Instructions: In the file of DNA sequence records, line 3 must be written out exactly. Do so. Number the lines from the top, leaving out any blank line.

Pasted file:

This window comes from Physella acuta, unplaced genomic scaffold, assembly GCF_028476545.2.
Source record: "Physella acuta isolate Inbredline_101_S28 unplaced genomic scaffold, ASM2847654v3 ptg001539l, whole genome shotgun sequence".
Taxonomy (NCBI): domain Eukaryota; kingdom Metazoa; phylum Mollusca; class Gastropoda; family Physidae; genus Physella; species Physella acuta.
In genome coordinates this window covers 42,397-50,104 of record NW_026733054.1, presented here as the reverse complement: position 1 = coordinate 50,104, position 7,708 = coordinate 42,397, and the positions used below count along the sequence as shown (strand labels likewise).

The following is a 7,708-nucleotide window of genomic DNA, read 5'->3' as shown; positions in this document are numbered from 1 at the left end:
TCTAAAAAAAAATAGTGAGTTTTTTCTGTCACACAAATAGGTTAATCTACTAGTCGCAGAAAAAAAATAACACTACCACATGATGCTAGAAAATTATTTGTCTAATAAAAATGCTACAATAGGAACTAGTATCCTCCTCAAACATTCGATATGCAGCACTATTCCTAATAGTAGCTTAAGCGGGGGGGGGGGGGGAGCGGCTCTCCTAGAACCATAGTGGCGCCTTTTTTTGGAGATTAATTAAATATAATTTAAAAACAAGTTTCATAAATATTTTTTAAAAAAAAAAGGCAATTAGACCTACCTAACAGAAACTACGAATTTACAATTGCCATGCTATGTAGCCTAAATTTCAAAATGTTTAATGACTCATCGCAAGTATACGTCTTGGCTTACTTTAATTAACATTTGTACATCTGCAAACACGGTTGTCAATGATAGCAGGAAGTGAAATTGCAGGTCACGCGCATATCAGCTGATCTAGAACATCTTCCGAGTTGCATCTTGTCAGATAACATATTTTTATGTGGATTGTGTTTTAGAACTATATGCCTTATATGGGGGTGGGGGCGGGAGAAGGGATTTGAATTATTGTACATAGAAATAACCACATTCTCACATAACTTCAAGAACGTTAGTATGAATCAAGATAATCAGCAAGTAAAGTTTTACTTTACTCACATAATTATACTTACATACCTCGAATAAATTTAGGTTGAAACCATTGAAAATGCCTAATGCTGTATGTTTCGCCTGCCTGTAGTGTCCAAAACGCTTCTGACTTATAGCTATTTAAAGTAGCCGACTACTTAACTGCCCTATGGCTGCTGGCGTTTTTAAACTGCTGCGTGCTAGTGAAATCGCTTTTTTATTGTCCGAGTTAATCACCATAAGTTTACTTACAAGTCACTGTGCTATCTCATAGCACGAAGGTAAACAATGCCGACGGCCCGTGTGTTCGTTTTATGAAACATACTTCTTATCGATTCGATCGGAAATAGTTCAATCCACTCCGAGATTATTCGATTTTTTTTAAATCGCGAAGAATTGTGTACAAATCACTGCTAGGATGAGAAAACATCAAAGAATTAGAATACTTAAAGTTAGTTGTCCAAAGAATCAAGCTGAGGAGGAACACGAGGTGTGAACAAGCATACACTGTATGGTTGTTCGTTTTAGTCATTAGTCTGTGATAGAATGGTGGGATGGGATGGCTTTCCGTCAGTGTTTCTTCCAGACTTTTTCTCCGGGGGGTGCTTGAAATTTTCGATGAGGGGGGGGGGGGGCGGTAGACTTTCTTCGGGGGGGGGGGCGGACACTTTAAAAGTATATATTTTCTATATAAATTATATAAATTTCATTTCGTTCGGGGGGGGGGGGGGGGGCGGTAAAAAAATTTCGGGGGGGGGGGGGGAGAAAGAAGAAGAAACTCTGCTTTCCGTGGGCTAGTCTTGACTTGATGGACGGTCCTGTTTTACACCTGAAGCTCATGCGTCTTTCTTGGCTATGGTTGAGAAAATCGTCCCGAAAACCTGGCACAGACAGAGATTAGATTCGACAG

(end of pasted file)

Taxonomy (NCBI): domain Eukaryota; kingdom Metazoa; phylum Mollusca; class Gastropoda; family Physidae; genus Physella; species Physella acuta.